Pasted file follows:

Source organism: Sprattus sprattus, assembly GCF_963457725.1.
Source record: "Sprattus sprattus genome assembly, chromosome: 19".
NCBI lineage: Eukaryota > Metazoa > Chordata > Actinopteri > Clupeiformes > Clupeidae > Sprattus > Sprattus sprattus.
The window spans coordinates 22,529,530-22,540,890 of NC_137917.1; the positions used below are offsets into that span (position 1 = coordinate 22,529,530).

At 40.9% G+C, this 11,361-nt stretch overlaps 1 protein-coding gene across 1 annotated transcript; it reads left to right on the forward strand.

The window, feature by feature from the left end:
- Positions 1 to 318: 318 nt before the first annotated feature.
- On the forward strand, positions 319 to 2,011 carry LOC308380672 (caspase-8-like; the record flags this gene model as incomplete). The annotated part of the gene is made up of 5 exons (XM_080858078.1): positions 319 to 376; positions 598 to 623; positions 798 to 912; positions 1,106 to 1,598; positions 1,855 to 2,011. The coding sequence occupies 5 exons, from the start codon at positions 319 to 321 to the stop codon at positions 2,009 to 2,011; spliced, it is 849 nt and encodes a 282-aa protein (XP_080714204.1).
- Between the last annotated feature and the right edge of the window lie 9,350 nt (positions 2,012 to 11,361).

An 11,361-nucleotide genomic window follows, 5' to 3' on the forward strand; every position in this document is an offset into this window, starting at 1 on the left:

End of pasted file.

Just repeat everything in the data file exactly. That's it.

Source organism: Sprattus sprattus, assembly GCF_963457725.1.
Source record: "Sprattus sprattus genome assembly, chromosome: 19".
NCBI lineage: Eukaryota > Metazoa > Chordata > Actinopteri > Clupeiformes > Clupeidae > Sprattus > Sprattus sprattus.
The window spans coordinates 22,529,530-22,540,890 of NC_137917.1; the positions used below are offsets into that span (position 1 = coordinate 22,529,530).

At 40.9% G+C, this 11,361-nt stretch overlaps 1 protein-coding gene across 1 annotated transcript; it reads left to right on the forward strand.

The window, feature by feature from the left end:
- Positions 1 to 318: 318 nt before the first annotated feature.
- On the forward strand, positions 319 to 2,011 carry LOC308380672 (caspase-8-like; the record flags this gene model as incomplete). The annotated part of the gene is made up of 5 exons (XM_080858078.1): positions 319 to 376; positions 598 to 623; positions 798 to 912; positions 1,106 to 1,598; positions 1,855 to 2,011. The coding sequence occupies 5 exons, from the start codon at positions 319 to 321 to the stop codon at positions 2,009 to 2,011; spliced, it is 849 nt and encodes a 282-aa protein (XP_080714204.1).
- Between the last annotated feature and the right edge of the window lie 9,350 nt (positions 2,012 to 11,361).

An 11,361-nucleotide genomic window follows, 5' to 3' on the forward strand; every position in this document is an offset into this window, starting at 1 on the left: